David Iben put it well when he said, ‘Volatility is not a risk we care about. What we care about is avoiding the permanent loss of capital.’ So it seems the smart money knows that debt – which is usually involved in bankruptcies – is a very important factor, when you assess how risky a company is. As with many other companies Mahamaya Steel Industries Limited (NSE:MAHASTEEL) makes use of debt. But is this debt a concern to shareholders?
Why Does Debt Bring Risk?
Debt assists a business until the business has trouble paying it off, either with new capital or with free cash flow. Ultimately, if the company can’t fulfill its legal obligations to repay debt, shareholders could walk away with nothing. However, a more common (but still painful) scenario is that it has to raise new equity capital at a low price, thus permanently diluting shareholders. Of course, debt can be an important tool in businesses, particularly capital heavy businesses. The first thing to do when considering how much debt a business uses is to look at its cash and debt together.
What Is Mahamaya Steel Industries’s Net Debt?
The image below, which you can click on for greater detail, shows that at September 2023 Mahamaya Steel Industries had debt of ₹603.8m, up from ₹422.9m in one year. And it doesn’t have much cash, so its net debt is about the same.
How Healthy Is Mahamaya Steel Industries’ Balance Sheet?
According to the last reported balance sheet, Mahamaya Steel Industries had liabilities of ₹769.2m due within 12 months, and liabilities of ₹309.0m due beyond 12 months. On the other hand, it had cash of ₹7.03m and ₹213.3m worth of receivables due within a year. So its liabilities outweigh the sum of its cash and (near-term) receivables by ₹858.0m.
While this might seem like a lot, it is not so bad since Mahamaya Steel Industries has a market capitalization of ₹1.74b, and so it could probably strengthen its balance sheet by raising capital if it needed to. But we definitely want to keep our eyes open to indications that its debt is bringing too much risk.
We measure a company’s debt load relative to its earnings power by looking at its net debt divided by its earnings before interest, tax, depreciation, and amortization (EBITDA) and by calculating how easily its earnings before interest and tax (EBIT) cover its interest expense (interest cover). Thus we consider debt relative to earnings both with and without depreciation and amortization expenses.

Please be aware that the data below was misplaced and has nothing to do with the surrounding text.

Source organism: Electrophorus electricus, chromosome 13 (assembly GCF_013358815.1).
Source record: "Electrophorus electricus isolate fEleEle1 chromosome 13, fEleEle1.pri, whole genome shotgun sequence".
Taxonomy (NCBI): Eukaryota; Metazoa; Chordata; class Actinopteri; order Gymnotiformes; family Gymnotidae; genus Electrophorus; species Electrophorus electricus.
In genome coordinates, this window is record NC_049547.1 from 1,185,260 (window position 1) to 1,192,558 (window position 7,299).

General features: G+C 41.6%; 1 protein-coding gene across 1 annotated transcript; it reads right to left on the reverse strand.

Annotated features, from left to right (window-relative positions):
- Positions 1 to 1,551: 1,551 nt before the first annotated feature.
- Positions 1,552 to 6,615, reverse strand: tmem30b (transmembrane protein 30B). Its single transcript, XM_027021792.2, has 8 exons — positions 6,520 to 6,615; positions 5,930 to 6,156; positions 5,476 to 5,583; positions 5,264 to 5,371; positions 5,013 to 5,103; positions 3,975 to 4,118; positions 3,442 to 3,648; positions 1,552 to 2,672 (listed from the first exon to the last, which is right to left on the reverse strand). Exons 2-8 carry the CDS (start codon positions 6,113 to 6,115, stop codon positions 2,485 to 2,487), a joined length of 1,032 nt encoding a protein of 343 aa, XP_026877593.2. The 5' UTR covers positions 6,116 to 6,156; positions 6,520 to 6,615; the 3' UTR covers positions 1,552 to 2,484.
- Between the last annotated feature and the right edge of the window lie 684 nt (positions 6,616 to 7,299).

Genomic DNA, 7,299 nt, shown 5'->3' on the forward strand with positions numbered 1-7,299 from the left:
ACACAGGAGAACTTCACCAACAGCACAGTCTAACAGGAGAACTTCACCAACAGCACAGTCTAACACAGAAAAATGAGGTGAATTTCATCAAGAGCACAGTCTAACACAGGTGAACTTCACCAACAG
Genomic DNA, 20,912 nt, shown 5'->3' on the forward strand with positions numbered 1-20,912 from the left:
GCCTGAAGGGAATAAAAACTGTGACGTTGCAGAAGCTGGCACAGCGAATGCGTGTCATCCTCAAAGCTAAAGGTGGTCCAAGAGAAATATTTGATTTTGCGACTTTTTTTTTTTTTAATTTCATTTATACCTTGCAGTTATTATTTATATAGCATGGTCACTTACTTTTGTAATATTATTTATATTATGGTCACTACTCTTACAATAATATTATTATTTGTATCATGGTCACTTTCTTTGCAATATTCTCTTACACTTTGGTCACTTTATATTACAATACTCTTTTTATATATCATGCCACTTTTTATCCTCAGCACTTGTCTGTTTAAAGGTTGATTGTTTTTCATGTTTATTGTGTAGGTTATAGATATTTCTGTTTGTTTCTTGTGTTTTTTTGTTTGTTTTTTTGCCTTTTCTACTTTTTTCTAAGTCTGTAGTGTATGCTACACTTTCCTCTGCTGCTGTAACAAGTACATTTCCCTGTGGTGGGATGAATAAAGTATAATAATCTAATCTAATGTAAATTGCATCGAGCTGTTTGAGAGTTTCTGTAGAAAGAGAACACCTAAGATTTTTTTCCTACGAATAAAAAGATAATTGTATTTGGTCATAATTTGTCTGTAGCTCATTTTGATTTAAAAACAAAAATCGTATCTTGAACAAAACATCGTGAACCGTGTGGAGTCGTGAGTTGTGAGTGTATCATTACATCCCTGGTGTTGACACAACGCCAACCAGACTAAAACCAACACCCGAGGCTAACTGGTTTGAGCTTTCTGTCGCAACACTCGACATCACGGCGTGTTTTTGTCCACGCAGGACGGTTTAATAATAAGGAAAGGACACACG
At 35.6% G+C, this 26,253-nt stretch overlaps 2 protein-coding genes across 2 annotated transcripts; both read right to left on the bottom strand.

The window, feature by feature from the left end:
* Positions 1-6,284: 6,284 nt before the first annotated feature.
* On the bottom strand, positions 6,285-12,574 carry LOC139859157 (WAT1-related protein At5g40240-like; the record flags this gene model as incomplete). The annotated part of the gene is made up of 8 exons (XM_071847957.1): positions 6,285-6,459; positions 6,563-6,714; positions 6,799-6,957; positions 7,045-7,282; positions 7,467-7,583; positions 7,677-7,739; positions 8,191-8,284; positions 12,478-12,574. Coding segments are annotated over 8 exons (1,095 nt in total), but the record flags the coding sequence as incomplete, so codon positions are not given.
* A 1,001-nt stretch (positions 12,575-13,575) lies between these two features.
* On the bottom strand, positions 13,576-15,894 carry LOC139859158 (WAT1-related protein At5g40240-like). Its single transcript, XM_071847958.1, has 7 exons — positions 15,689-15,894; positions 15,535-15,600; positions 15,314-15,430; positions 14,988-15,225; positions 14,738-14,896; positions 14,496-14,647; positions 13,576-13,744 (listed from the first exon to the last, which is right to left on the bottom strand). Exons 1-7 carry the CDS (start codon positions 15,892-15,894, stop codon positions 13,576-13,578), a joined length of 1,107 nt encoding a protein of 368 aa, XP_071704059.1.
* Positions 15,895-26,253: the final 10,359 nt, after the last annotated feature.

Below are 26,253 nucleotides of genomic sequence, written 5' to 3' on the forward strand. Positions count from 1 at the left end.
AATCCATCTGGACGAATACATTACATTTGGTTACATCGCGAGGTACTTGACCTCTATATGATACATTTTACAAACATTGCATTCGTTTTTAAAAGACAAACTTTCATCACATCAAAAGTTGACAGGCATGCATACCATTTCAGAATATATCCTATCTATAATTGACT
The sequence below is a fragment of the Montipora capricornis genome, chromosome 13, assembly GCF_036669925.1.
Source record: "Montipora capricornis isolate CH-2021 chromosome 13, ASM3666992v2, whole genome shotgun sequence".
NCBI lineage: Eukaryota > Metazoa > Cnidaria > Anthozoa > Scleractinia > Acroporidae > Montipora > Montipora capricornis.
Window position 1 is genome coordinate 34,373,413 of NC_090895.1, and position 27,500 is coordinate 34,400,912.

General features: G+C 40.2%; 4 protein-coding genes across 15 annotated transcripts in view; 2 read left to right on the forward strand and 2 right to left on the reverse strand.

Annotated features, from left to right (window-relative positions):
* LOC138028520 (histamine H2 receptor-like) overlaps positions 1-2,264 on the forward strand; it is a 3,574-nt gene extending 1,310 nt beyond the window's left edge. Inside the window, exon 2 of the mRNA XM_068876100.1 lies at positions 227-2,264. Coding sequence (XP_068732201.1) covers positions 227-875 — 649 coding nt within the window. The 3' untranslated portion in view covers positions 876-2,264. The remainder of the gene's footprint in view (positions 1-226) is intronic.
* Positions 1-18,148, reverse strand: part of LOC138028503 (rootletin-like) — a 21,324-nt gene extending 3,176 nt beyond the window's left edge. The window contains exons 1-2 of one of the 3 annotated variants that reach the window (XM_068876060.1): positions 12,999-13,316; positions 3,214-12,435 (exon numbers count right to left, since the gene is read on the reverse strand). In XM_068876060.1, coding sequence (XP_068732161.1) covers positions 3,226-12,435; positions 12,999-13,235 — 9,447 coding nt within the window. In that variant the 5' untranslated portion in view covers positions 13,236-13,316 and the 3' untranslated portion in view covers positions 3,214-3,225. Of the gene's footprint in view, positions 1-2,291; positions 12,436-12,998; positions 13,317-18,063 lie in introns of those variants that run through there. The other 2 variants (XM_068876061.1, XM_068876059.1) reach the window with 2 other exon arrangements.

Mahamaya Steel Industries’s debt is 3.8 times its EBITDA, and its EBIT cover its interest expense 2.8 times over. Taken together this implies that, while we wouldn’t want to see debt levels rise, we think it can handle its current leverage. The good news is that Mahamaya Steel Industries improved its EBIT by 4.3% over the last twelve months, thus gradually reducing its debt levels relative to its earnings. When analysing debt levels, the balance sheet is the obvious place to start. But you can’t view debt in total isolation; since Mahamaya Steel Industries will need earnings to service that debt. So if you’re keen to discover more about its earnings, it might be worth checking out this graph of its long term earnings trend.
Finally, while the tax-man may adore accounting profits, lenders only accept cold hard cash. So we always check how much of that EBIT is translated into free cash flow. During the last three years, Mahamaya Steel Industries burned a lot of cash. While investors are no doubt expecting a reversal of that situation in due course, it clearly does mean its use of debt is more risky.
Mulling over Mahamaya Steel Industries’s attempt at converting EBIT to free cash flow, we’re certainly not enthusiastic. But at least its EBIT growth rate is not so bad. Looking at the bigger picture, it seems clear to us that Mahamaya Steel Industries’s use of debt is creating risks for the company. If all goes well, that should boost returns, but on the flip side, the risk of permanent capital loss is elevated by the debt. There’s no doubt that we learn most about debt from the balance sheet. However, not all investment risk resides within the balance sheet – far from it. For example Mahamaya Steel Industries has 4 warning signs (and 2 which are significant) we think you should know about.
At the end of the day, it’s often better to focus on companies that are free from net debt. You can access our special list of such companies (all with a track record of profit growth). It’s free.
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This article by Simply Wall St is general in nature. We provide commentary based on historical data and analyst forecasts only using an unbiased methodology and our articles are not intended to be financial advice. It does not constitute a recommendation to buy or sell any stock, and does not take account of your objectives, or your financial situation. We aim to bring you long-term focused analysis driven by fundamental data. Note that our analysis may not factor in the latest price-sensitive company announcements or qualitative material. Simply Wall St has no position in any stocks mentioned.